Socialism has made a dramatic comeback in the 21st century. In the wake of financial crisis, mounting inequality and social decay, it seems more relevant than ever. Nobody who seeks to understand contemporary politics can ignore it.
In this book, leading scholar Peter Lamb identifies the key ideas and principles of socialism and explores different (often conflicting) interpretations that have appeared in Europe, Asia, Africa and the Americas, from the early nineteenth century until today. He explores the different ways that socialist thinkers have conceptualised community, equality and liberty and shows how, despite overlap with other traditions, socialists have combined these ideas in common and distinct ways that make the socialist tradition uniquely valuable. Lamb goes on to trace the recent re-emergence of these ideas, and explain what will be required for such a revival to be popular, powerful and sustained.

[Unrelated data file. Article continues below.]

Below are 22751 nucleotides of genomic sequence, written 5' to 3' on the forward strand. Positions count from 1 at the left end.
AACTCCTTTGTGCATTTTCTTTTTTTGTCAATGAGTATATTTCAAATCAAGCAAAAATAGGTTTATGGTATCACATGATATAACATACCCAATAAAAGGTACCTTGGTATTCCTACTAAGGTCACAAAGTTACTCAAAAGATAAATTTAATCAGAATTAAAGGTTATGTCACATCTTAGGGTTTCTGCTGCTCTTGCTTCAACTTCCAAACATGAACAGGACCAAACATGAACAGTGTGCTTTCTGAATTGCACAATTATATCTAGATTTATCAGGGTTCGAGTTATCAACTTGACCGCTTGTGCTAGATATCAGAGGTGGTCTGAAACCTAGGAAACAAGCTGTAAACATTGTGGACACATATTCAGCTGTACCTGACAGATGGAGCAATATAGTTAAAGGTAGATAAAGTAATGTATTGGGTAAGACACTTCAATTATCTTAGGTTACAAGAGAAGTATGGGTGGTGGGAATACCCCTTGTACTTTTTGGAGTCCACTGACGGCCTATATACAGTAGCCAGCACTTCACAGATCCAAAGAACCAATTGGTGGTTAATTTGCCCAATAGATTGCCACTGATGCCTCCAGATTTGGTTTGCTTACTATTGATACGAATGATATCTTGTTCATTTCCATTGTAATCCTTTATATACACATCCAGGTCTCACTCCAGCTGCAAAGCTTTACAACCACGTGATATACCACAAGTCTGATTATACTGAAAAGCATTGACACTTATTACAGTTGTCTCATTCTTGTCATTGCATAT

This book will be invaluable to any student or scholar interested in political theory, socialism, communism or political ideologies, as well as to general readers striving to understand contemporary politics throughout the world.

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  • December 2019
  • 148 pages
  • 143 x 219 mm / 6 x 9 in
Available Formats
  • Hardback $59.95
  • 9781509531608
  • Paperback $19.95
  • 9781509531615
  • Open eBook $9.99
  • 9781509531639
Table of Contents


1. Introduction

2. Freedom, equality and community

3. The state and economy

4. Political and social change

5. Blueprints for a Socialist Society

6. Conclusion
About the Author
Peter Lamb is Associate Professor of Politics and International Relations at Staffordshire University
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‘Peter Lamb's Socialism is an excellent overview of how the socialist idea has evolved and been applied in the modern era.  Clearly written and thematically organized, the book's global perspective provides general readers as well as specialists with food for thought about socialism's past and its prospects for the future.’
William Smaldone, Williamette University

 ‘Well-researched and accessible, the great strength of this book is the judicious balance it strikes between demonstrating the diversity of the socialist tradition while also insisting on its fundamental coherence.  Particularly impressive is the nuanced consideration of associational and democratic strands too often confined to the margins.’
Madeleine Davis, Queen Mary, University of London

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